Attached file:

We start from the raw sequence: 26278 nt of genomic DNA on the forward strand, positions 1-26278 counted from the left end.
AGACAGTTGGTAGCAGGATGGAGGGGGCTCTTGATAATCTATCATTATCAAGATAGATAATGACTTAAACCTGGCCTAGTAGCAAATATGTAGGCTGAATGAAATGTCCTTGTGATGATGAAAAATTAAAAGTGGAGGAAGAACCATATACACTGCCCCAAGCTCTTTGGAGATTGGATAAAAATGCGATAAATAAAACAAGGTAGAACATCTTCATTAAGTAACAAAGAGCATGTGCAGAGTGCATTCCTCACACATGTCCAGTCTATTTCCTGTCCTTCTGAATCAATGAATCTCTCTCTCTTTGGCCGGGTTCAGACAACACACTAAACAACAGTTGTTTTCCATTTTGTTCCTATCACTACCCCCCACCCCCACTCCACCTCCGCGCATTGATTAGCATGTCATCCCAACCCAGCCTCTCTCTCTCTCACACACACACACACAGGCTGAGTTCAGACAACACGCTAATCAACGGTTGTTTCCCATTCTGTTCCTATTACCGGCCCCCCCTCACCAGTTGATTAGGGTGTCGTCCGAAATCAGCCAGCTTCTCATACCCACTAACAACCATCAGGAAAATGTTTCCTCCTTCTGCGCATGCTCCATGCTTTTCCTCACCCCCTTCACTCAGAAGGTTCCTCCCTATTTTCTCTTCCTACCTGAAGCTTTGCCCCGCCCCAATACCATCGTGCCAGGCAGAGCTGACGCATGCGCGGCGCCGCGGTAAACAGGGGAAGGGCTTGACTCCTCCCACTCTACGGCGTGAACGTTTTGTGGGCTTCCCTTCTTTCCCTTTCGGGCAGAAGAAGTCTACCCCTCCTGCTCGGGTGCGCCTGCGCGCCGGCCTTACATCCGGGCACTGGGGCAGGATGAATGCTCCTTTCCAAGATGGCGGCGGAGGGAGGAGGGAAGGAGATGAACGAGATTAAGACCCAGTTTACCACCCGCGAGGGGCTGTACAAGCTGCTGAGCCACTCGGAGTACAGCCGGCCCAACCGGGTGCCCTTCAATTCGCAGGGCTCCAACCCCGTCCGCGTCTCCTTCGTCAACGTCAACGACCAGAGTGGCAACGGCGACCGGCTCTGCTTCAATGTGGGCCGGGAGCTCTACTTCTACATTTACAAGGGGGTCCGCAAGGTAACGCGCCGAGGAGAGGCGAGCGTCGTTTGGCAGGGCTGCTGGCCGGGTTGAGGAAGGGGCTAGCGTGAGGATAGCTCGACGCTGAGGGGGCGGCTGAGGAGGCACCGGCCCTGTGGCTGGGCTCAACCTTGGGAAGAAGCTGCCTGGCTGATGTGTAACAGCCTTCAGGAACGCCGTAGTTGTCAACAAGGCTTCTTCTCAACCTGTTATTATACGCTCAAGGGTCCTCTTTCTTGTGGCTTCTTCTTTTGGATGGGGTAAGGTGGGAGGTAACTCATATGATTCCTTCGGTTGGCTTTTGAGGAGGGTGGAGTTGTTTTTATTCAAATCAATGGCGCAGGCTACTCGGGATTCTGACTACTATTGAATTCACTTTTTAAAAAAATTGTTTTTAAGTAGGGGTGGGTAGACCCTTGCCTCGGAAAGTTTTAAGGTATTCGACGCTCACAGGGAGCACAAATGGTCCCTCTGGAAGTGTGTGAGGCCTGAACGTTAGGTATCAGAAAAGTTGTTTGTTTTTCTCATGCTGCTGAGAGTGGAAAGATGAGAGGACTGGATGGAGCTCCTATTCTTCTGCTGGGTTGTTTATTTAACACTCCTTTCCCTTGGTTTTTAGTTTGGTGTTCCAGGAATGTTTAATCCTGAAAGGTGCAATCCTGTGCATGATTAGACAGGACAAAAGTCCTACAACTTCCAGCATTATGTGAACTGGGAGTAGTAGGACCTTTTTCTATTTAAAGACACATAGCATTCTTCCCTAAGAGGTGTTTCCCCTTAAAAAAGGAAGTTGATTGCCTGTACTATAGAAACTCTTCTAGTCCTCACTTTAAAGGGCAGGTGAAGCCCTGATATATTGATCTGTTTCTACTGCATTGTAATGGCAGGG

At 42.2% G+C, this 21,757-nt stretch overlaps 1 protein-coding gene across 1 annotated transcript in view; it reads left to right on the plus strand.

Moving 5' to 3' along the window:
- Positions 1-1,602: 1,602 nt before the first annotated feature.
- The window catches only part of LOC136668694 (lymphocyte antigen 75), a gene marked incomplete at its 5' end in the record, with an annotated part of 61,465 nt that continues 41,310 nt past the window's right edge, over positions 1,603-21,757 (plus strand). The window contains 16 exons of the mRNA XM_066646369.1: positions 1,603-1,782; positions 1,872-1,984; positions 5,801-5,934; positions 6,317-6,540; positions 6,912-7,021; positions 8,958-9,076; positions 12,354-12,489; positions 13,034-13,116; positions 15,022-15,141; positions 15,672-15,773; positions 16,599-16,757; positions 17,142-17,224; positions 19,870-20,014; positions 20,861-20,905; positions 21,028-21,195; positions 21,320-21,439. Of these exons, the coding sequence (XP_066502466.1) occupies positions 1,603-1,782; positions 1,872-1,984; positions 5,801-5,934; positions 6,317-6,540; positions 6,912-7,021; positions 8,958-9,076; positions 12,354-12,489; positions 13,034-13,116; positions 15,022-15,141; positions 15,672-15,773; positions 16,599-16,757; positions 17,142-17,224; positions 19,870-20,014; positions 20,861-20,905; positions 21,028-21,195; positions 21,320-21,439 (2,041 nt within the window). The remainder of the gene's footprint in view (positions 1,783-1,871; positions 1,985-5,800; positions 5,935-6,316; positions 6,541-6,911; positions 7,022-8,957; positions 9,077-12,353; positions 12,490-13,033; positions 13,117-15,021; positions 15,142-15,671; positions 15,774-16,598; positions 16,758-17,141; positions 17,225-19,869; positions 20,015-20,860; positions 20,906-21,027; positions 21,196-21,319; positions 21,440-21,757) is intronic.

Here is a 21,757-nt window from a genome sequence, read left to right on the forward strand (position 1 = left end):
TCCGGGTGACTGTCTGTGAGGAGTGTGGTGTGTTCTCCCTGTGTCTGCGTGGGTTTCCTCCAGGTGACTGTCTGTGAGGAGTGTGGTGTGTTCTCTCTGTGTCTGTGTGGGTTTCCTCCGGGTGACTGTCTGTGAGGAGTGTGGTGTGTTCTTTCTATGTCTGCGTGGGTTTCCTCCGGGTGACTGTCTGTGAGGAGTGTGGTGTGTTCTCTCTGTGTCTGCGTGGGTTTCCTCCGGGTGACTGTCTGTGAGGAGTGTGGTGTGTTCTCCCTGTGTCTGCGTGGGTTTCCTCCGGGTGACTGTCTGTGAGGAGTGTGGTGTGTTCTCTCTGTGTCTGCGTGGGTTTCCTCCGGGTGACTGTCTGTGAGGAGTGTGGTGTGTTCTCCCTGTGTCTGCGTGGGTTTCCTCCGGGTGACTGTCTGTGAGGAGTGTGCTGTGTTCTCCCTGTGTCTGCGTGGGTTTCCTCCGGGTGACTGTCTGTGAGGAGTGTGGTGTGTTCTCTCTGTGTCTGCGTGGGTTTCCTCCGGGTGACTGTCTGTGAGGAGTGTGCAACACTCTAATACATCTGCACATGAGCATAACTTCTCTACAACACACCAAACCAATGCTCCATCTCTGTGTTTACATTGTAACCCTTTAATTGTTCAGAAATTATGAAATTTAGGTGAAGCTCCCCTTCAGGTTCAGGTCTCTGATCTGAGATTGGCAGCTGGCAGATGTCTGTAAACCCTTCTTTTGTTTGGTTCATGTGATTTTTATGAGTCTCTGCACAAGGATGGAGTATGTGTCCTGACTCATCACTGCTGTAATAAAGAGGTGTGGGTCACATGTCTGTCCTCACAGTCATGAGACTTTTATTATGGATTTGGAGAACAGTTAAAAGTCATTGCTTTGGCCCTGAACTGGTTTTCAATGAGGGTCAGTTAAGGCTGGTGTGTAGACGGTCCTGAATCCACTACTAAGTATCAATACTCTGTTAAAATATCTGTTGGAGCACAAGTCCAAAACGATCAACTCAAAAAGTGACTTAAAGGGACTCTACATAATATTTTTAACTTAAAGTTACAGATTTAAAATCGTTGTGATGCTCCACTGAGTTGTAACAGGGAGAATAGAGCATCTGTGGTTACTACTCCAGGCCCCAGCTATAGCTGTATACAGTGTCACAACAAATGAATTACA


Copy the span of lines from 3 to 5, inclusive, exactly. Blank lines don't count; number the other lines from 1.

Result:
At 42.2% G+C, this 21,757-nt stretch overlaps 1 protein-coding gene across 1 annotated transcript in view; it reads left to right on the plus strand.

Moving 5' to 3' along the window:
- Positions 1-1,602: 1,602 nt before the first annotated feature.